Tickets are $6 for children and $8 for adults. Tickets must be purchased online in advance at Tickets may be available at the door, but are not guaranteed. Masks and social distancing are required. All children must stay with and be accompanied by an adult as they enjoy the festivities and attendees are encouraged to join us in dressing as royalty. Doors will open 15 minutes early.


The musical is directed by Theatre Director Angie Bin, Music Director Mary Jo Harper, Assistant Music Director Taylor Qualls, and Choreographer Delynn Abati.


For more information, please see the Fort Scott High School Thespians Facebook page or contact Bin at or 620-719-9622.


# # #


Angie Bin, 620-719-9622,

USD234 School Bus Involved In An Accident on Feb. 22

Submitted photos by Clayton Whitson at the scene.


On Monday afternoon, Feb. 22, a USD 234 School Bus was attempting to cross  12th Street at the HWY. 69 bypass with a  destination of the Fort Scott Middle School, according to a USD 234 Facebook post by Superintendent Ted Hessong.


A semi-trailer hit the front of the bus, he said


“Everyone on the bus is fine physically,”Hessong said on the Facebook post.  “The bus driver was obviously shaken up, and the students, around 20 of them appeared fine.”


“A few USD 234 staff were on the scene to help with the students and I want to thank them for helping to manage the students and parents, they did an excellent job,” he said.  “We were able to send most of the students with their parents once the highway patrol released the students from the scene. We did need to transport a few students on a substitute bus.”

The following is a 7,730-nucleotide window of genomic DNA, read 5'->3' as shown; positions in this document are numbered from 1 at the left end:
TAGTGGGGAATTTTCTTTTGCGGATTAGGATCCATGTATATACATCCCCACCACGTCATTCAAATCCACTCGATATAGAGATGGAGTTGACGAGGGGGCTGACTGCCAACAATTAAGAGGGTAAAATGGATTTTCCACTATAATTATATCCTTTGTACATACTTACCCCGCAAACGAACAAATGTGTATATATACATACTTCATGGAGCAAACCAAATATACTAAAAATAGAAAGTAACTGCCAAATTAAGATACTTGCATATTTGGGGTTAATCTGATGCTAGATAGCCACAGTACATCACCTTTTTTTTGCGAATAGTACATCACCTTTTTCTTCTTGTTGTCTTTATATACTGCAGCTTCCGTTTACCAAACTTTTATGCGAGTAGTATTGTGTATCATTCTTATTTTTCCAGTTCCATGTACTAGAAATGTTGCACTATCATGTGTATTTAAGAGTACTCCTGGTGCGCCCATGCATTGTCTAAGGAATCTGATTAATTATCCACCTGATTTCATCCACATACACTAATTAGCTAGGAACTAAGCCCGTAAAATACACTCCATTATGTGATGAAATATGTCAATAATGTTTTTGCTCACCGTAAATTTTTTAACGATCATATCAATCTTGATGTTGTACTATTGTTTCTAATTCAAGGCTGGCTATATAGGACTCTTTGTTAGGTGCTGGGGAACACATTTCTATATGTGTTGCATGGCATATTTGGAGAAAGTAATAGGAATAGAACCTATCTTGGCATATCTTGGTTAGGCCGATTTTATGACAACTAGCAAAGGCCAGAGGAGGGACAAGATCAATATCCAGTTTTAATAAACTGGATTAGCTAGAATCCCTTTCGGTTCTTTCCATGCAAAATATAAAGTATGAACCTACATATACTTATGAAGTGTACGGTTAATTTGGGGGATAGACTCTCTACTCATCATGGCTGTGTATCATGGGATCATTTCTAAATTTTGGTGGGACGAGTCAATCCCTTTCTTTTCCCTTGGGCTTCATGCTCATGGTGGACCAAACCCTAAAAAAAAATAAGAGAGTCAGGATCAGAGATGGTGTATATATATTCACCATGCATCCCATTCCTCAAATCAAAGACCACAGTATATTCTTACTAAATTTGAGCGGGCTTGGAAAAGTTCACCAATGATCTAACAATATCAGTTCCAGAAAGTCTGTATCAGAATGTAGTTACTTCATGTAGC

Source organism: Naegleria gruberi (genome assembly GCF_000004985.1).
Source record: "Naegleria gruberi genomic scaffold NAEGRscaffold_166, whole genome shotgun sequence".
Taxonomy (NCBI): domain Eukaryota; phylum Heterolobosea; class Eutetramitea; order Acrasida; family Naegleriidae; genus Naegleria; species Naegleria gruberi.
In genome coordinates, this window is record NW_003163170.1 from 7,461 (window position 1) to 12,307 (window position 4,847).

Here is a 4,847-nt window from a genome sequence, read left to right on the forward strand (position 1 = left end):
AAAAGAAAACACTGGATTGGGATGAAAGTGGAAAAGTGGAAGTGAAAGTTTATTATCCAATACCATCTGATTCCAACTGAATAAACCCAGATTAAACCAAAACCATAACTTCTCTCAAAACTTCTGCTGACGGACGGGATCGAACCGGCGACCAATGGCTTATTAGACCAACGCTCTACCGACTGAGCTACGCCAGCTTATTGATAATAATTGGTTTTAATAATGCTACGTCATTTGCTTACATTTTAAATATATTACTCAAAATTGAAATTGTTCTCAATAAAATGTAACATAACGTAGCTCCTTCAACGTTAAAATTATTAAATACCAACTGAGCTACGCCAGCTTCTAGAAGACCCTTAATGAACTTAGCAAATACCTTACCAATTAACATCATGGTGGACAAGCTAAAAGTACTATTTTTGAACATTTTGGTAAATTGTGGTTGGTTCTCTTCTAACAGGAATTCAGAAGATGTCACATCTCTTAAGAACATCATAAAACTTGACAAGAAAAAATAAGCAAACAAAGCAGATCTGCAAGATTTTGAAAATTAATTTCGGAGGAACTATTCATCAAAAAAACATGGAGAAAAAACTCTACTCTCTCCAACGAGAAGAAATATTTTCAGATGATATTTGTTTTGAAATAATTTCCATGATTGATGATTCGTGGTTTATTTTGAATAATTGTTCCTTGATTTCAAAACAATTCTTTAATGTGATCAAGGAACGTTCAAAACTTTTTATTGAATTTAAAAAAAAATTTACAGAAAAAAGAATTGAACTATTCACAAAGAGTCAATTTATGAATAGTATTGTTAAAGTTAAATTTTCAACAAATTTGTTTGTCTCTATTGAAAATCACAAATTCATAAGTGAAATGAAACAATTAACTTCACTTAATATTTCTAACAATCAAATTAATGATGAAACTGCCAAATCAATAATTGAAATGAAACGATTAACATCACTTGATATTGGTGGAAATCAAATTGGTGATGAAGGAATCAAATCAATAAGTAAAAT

“We are thankful no one was seriously injured and I appreciate everyone who helped to manage the situation for the safety of our students and driver.”


Fort Scott Police Chief Travis Shelton said the Kansas Highway Patrol worked the accident.



Local Photographer Featured in FARMtographer Magazine

Erica George. Submitted photo.

A local photographer, new to the business is featured in a farm magazine.

 Erika George, 25, owns her own business,
Erika George Photography, which she started in 2017.
“I have always loved photography and enjoyed taking lots of scenery photos when I was younger,” she said. “It wasn’t until I moved to Uniontown after college that I started photography as an actual business.”